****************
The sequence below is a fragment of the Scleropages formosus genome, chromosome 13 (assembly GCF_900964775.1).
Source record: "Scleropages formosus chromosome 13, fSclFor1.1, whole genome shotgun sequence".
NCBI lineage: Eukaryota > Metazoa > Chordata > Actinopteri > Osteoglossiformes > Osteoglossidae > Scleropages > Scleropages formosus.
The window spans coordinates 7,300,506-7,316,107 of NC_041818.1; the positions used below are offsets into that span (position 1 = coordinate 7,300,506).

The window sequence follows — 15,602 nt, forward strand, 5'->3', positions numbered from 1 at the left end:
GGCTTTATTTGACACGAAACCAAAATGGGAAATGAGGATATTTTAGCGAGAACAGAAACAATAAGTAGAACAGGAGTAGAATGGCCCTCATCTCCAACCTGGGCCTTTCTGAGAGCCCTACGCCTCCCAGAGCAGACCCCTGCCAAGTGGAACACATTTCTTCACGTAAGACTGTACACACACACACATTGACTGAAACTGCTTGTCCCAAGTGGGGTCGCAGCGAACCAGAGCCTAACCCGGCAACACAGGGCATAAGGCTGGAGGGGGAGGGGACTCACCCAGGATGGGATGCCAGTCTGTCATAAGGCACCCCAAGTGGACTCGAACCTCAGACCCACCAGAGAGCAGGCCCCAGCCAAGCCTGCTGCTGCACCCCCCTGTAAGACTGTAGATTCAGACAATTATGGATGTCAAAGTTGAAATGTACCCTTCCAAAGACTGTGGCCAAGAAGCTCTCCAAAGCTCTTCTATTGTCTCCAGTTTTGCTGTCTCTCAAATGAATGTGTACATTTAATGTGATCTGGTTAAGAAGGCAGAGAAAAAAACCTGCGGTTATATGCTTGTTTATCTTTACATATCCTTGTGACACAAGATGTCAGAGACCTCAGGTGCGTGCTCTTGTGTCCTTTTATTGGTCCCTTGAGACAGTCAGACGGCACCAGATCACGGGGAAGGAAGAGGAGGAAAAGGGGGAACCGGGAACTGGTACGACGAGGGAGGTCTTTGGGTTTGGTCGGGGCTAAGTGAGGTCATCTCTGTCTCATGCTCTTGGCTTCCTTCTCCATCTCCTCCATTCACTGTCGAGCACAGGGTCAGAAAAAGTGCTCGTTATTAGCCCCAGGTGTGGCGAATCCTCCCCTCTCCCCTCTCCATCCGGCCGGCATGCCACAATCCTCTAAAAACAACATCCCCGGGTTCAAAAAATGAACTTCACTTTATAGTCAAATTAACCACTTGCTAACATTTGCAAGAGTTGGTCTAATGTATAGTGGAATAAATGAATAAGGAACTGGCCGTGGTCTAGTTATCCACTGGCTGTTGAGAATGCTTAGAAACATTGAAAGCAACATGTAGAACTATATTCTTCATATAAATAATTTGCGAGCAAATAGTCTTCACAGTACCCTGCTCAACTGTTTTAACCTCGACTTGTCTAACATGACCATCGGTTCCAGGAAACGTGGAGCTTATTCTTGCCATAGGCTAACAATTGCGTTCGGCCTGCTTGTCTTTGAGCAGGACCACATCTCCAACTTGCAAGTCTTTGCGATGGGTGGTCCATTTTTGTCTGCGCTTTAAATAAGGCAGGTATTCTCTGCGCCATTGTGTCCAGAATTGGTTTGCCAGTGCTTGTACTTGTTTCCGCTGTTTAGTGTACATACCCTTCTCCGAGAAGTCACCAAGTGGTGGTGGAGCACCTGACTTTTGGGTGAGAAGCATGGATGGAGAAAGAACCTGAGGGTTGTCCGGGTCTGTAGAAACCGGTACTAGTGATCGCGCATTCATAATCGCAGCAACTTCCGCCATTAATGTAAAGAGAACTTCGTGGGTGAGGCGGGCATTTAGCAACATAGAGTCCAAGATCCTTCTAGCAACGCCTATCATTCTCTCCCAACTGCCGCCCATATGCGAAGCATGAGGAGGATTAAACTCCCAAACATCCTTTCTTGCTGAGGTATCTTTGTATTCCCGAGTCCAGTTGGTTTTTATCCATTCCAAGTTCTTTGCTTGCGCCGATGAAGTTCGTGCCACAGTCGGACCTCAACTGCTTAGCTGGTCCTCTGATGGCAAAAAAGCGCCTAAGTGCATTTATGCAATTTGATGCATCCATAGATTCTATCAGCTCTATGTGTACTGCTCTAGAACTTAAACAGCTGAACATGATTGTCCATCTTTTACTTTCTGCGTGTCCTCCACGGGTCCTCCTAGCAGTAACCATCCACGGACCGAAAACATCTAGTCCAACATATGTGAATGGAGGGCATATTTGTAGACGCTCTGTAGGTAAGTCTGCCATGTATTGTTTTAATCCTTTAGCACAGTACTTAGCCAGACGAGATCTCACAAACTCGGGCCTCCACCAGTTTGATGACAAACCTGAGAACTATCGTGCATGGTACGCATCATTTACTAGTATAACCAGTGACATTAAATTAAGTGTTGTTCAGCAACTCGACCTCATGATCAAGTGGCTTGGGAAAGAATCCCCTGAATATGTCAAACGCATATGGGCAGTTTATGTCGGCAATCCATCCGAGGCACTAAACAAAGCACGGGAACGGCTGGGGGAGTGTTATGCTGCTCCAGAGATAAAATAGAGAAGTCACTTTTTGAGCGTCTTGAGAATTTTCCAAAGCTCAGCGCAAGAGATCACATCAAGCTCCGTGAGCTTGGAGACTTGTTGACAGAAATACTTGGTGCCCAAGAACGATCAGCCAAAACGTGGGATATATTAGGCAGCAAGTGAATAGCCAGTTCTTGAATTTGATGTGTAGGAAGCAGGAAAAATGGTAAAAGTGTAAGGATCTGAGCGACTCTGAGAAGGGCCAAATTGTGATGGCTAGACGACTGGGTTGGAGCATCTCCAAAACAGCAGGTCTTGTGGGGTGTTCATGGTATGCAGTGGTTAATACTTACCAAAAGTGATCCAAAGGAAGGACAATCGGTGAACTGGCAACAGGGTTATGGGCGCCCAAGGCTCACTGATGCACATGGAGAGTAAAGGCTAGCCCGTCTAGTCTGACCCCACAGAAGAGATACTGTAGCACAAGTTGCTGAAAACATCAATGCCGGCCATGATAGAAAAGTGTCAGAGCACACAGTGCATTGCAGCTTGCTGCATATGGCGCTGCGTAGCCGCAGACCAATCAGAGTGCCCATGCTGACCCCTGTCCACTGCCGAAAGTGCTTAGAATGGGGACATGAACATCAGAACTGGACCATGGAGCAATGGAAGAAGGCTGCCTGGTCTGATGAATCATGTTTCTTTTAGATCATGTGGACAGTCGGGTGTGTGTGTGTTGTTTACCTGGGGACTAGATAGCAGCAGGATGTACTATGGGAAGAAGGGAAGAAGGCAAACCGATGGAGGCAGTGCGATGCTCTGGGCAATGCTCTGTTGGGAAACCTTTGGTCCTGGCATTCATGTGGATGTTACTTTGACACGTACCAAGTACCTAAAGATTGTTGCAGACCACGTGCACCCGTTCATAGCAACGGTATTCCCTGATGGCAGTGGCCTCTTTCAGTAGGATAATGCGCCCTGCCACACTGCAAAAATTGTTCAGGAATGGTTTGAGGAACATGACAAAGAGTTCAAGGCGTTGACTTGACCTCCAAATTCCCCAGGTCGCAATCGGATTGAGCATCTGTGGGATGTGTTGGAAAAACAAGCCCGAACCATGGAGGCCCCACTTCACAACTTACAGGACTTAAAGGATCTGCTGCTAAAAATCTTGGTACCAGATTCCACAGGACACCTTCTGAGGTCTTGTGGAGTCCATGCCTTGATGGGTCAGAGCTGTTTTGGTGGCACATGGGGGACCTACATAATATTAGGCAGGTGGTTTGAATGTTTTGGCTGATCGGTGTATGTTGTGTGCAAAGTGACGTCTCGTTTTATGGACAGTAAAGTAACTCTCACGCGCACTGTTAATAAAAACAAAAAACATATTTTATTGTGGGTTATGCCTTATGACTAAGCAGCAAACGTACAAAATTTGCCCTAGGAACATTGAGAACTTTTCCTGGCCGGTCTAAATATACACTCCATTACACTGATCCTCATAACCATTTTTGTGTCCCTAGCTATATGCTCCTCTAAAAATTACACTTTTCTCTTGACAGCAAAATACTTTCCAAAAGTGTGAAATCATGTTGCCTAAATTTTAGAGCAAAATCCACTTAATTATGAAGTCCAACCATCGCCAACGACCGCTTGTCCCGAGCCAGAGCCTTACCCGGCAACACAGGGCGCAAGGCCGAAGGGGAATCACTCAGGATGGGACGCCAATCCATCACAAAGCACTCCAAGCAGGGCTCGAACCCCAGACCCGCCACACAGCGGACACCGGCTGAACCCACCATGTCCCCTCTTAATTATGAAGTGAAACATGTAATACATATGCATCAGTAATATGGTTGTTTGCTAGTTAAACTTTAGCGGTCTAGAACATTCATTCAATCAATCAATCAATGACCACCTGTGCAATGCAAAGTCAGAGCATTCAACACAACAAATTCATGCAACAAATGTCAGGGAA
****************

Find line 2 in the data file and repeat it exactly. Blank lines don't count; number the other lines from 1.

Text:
Source record: "Scleropages formosus chromosome 13, fSclFor1.1, whole genome shotgun sequence".